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Here’s Why We Need to Add Returnships to Our Definition of Work-Life Balance | Fairygodboss
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Here’s Why We Need to Add Returnships to Our Definition of Work-Life Balance
Photo Courtesy of Intuit.
Tracy Stone image
Tracy Stone,
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19
Technologist, leader, passionate about diversity
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“I don’t know how to get back in.” 

Time and again, I hear these words from women who are trying to re-enter the workplace after taking a break in their career to raise children or take care of aging parents. It’s a heartbreaking statement, often said exasperated, as they struggle to get back up to speed on both their technical skills and the ever-changing workplace dynamics and find an opportunity that values their previous experience and skills. I nod and listen, as it reminds me of feeling similar when I was coming back to work after a five-year gap. 

This issue is not reserved for a handful of women, but is common around the world. The National Center for Women & Information Technology (NCWIT) stated that 56% of women leave their organizations at the mid-career level. Many working parents face re-entry issues, but the challenge can be more pronounced in the tech industry. According to research by AnitaB.org and the Michelle R. Clayman Institute, "the mid-level is perhaps the most critical juncture for women on the technical career ladder, because it is here that a complex set of gender barriers converge." 


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Indeed, 56% of women at high-tech companies leave their organizations at this point. According to “Harvard Business Review,” of the women who voluntarily leave work, only 40% return to full-time professional jobs. When I came back to work after having three children, I knew I wanted to pivot in my career to help women exactly like the ones I talk to now. In my role as the global leader for the tech women at Intuit, Inc. program, it’s empowering to know that I can not just nod and listen, but actually help.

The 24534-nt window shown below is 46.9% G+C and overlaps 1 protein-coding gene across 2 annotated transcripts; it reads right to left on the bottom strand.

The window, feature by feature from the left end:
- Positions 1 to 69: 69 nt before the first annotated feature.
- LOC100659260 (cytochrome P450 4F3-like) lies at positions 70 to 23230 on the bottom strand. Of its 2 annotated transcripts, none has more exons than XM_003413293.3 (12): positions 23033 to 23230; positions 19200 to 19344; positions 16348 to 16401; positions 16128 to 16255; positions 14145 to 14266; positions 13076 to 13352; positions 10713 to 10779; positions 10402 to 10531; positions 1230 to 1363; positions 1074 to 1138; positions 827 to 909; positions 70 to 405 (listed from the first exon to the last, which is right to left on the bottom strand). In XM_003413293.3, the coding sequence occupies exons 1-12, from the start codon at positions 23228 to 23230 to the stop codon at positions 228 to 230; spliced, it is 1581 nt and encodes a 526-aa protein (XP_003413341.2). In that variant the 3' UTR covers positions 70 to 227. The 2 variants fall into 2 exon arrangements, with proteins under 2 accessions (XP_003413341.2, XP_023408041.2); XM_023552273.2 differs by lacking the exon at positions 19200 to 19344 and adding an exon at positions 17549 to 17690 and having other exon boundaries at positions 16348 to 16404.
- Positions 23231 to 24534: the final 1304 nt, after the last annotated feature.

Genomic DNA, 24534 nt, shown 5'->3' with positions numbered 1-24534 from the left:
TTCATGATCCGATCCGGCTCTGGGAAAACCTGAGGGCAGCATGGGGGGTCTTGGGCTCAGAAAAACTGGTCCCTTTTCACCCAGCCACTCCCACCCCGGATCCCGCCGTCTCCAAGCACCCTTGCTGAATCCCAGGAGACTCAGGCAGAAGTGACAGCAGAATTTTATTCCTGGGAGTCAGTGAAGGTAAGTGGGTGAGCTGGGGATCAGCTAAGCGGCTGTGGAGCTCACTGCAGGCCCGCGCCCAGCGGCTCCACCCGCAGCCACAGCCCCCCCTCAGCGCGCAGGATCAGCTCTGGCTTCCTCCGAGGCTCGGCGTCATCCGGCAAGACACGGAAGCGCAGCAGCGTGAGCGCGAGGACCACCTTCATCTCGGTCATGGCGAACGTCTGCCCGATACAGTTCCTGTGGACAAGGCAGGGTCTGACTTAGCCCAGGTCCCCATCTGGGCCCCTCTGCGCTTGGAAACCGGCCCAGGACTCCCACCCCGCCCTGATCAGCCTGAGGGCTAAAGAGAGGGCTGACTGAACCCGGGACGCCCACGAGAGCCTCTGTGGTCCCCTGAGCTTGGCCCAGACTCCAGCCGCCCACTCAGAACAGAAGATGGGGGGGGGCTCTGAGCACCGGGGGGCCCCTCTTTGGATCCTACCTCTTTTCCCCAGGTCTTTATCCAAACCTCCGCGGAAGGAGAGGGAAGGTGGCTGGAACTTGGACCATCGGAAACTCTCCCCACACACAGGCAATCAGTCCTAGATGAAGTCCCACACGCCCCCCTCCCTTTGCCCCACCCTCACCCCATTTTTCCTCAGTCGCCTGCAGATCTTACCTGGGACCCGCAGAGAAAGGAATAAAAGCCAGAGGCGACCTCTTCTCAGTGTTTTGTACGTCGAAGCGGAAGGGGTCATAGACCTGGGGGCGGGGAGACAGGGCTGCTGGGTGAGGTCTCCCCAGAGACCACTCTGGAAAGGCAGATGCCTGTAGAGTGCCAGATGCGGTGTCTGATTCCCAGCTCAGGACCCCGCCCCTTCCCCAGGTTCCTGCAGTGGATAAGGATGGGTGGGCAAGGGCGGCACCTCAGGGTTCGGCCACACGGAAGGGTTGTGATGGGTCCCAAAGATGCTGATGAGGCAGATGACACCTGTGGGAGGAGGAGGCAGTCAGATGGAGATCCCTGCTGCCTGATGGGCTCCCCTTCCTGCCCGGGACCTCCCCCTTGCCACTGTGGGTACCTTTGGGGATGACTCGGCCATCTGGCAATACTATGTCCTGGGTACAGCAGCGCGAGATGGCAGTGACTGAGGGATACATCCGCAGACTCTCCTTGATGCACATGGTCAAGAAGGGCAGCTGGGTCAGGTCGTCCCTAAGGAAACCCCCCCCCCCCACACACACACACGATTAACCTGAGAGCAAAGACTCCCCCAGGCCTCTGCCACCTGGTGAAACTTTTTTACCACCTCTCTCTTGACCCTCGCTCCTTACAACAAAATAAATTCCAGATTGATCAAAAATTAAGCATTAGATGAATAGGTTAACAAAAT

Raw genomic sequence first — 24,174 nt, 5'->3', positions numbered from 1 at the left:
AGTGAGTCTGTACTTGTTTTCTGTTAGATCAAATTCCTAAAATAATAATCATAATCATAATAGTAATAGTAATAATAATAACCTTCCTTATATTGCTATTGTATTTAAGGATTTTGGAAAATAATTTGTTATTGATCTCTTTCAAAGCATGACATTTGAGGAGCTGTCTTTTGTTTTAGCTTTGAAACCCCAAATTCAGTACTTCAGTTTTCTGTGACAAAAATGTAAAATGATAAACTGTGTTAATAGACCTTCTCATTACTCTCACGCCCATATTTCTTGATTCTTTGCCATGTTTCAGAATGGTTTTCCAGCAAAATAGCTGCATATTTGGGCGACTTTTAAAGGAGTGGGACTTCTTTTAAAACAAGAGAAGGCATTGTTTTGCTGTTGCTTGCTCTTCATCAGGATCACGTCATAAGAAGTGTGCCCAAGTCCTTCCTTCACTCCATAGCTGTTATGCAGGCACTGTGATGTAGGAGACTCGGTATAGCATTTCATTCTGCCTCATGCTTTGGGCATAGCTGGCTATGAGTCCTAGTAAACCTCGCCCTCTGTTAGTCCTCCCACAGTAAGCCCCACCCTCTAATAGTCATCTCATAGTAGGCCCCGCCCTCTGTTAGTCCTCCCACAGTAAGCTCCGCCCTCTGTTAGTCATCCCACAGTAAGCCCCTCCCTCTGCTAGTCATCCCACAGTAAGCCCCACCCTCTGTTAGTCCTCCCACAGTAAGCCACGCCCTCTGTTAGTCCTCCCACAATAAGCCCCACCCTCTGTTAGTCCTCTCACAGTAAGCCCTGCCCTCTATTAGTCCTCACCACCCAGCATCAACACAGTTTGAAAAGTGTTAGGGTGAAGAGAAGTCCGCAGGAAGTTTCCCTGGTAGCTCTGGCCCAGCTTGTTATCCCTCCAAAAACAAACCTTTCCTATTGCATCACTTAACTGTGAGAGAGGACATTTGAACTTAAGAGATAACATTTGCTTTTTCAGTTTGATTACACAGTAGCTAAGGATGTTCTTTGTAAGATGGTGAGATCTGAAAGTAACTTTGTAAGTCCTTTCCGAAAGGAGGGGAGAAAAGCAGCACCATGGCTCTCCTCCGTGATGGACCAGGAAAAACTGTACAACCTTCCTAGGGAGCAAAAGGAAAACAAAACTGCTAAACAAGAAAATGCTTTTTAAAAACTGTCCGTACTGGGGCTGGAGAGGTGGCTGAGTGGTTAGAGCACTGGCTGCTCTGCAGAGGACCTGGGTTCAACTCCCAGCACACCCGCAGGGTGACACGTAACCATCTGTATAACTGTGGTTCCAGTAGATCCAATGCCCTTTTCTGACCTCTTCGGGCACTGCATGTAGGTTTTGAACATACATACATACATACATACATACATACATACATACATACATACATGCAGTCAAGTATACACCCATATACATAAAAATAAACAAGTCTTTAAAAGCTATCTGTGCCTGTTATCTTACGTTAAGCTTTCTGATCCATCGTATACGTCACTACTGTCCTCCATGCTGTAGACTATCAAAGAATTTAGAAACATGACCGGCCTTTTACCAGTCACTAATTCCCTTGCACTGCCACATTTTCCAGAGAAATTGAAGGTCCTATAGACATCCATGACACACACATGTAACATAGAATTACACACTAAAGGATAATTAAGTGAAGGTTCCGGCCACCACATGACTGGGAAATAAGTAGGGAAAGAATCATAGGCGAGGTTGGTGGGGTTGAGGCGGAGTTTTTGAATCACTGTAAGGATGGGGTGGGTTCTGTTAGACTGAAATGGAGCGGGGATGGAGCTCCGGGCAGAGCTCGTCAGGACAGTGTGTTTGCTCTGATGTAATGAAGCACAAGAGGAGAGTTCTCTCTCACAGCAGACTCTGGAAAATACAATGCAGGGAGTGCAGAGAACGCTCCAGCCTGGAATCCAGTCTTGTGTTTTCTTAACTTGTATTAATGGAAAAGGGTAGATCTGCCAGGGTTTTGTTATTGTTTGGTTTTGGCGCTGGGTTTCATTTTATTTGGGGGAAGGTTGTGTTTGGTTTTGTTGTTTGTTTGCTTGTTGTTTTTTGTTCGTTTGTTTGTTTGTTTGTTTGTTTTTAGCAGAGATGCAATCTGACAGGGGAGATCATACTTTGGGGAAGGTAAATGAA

Whether women have taken a break in their career in order to take care of their children or aging parents, we offer a returnship program called Intuit Again that helps them get back into the workplace and provides them with the necessary skills. Intuit Again is a returnship program for mid-career technologists who have taken at least a two-year break from their career, and would like to return to work. Now accepting our third cohort, the U.S. program offers a four-month temporary role where applicants are able to gain hands-on experience in a technical role, and be matched with a mentor. We will have full-time positions available for those who excel in their returnship.

We sat down recently to talk to one of our returnees about her experience in the Intuit Again program, Shikha Singhal, a software engineer who went through the program in Spring 2018.

Intuit: Why did you pause your career and for how long?